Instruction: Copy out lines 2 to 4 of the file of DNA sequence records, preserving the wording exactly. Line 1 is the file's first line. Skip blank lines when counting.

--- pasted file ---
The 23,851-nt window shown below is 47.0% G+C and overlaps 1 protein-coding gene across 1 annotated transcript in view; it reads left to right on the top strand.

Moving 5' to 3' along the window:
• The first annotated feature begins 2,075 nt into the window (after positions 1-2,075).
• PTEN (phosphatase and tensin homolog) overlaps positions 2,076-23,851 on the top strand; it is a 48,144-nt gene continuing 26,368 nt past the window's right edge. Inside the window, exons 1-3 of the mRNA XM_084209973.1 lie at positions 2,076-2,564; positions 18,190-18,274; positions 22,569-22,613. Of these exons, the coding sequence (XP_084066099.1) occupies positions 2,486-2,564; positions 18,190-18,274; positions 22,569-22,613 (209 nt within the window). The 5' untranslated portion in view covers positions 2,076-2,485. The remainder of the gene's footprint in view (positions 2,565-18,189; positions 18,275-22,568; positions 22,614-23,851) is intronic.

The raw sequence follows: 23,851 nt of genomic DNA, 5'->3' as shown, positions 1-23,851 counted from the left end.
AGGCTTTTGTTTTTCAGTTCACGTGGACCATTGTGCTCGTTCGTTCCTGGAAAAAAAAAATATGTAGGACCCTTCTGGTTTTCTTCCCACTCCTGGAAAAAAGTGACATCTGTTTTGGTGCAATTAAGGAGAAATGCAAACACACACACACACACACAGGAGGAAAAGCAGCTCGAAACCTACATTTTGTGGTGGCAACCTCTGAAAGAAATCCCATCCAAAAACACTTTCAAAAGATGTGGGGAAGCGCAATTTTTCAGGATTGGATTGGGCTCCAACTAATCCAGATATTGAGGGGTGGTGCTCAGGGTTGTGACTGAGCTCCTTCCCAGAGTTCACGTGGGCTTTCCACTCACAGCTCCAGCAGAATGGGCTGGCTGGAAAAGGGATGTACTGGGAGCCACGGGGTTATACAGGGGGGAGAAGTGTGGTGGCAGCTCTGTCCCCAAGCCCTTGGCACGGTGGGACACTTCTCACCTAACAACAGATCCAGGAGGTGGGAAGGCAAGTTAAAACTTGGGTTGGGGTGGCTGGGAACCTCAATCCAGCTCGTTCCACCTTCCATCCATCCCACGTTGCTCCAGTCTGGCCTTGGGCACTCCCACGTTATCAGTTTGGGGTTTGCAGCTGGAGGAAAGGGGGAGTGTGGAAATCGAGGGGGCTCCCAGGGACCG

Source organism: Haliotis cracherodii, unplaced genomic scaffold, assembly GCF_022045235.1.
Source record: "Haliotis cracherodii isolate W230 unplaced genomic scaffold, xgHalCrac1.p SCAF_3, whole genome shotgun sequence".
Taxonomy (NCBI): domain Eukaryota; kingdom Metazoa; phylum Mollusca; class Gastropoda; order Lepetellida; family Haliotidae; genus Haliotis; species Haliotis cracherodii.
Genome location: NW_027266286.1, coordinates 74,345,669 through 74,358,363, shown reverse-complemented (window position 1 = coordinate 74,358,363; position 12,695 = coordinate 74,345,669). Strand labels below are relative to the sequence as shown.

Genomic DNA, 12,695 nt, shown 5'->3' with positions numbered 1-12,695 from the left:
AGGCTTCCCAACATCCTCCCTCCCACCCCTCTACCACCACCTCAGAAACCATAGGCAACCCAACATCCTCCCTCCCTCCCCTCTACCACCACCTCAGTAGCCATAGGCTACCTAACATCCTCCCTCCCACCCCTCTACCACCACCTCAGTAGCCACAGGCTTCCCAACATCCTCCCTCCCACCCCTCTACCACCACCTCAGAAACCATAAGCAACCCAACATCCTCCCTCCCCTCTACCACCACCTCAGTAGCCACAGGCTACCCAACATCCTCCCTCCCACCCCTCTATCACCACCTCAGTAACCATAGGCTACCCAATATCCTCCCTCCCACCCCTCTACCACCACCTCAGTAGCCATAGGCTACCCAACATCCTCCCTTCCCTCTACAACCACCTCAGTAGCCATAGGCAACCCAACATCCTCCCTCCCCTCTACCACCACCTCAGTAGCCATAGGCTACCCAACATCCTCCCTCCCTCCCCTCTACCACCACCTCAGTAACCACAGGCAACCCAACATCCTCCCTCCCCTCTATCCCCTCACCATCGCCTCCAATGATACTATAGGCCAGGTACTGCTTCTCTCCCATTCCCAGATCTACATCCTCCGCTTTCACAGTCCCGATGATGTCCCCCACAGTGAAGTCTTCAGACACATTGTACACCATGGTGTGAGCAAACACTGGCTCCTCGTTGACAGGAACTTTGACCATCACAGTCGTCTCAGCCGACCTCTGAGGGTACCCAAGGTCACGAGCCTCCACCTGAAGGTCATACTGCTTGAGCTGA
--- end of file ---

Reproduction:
Moving 5' to 3' along the window:
• The first annotated feature begins 2,075 nt into the window (after positions 1-2,075).
• PTEN (phosphatase and tensin homolog) overlaps positions 2,076-23,851 on the top strand; it is a 48,144-nt gene continuing 26,368 nt past the window's right edge. Inside the window, exons 1-3 of the mRNA XM_084209973.1 lie at positions 2,076-2,564; positions 18,190-18,274; positions 22,569-22,613. Of these exons, the coding sequence (XP_084066099.1) occupies positions 2,486-2,564; positions 18,190-18,274; positions 22,569-22,613 (209 nt within the window). The 5' untranslated portion in view covers positions 2,076-2,485. The remainder of the gene's footprint in view (positions 2,565-18,189; positions 18,275-22,568; positions 22,614-23,851) is intronic.